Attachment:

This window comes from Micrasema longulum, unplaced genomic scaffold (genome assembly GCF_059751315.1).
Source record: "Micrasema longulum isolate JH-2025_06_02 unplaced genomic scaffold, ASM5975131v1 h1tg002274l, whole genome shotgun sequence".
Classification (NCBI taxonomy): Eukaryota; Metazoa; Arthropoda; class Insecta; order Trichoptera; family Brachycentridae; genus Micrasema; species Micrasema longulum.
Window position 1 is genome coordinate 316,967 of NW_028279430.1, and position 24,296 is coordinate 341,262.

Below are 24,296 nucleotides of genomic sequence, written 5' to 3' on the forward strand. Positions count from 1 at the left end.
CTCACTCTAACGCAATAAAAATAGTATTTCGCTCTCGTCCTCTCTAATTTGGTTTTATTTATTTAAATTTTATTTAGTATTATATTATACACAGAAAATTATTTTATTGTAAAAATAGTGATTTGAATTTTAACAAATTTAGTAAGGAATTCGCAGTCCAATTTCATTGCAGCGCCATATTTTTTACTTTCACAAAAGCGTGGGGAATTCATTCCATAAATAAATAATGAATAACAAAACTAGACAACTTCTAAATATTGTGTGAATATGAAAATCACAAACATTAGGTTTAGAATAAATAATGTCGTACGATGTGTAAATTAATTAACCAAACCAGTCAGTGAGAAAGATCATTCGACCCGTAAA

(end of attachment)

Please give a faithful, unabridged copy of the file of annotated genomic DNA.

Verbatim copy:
This window comes from Micrasema longulum, unplaced genomic scaffold (genome assembly GCF_059751315.1).
Source record: "Micrasema longulum isolate JH-2025_06_02 unplaced genomic scaffold, ASM5975131v1 h1tg002274l, whole genome shotgun sequence".
Classification (NCBI taxonomy): Eukaryota; Metazoa; Arthropoda; class Insecta; order Trichoptera; family Brachycentridae; genus Micrasema; species Micrasema longulum.
Window position 1 is genome coordinate 316,967 of NW_028279430.1, and position 24,296 is coordinate 341,262.

Below are 24,296 nucleotides of genomic sequence, written 5' to 3' on the forward strand. Positions count from 1 at the left end.
CTCACTCTAACGCAATAAAAATAGTATTTCGCTCTCGTCCTCTCTAATTTGGTTTTATTTATTTAAATTTTATTTAGTATTATATTATACACAGAAAATTATTTTATTGTAAAAATAGTGATTTGAATTTTAACAAATTTAGTAAGGAATTCGCAGTCCAATTTCATTGCAGCGCCATATTTTTTACTTTCACAAAAGCGTGGGGAATTCATTCCATAAATAAATAATGAATAACAAAACTAGACAACTTCTAAATATTGTGTGAATATGAAAATCACAAACATTAGGTTTAGAATAAATAATGTCGTACGATGTGTAAATTAATTAACCAAACCAGTCAGTGAGAAAGATCATTCGACCCGTAAA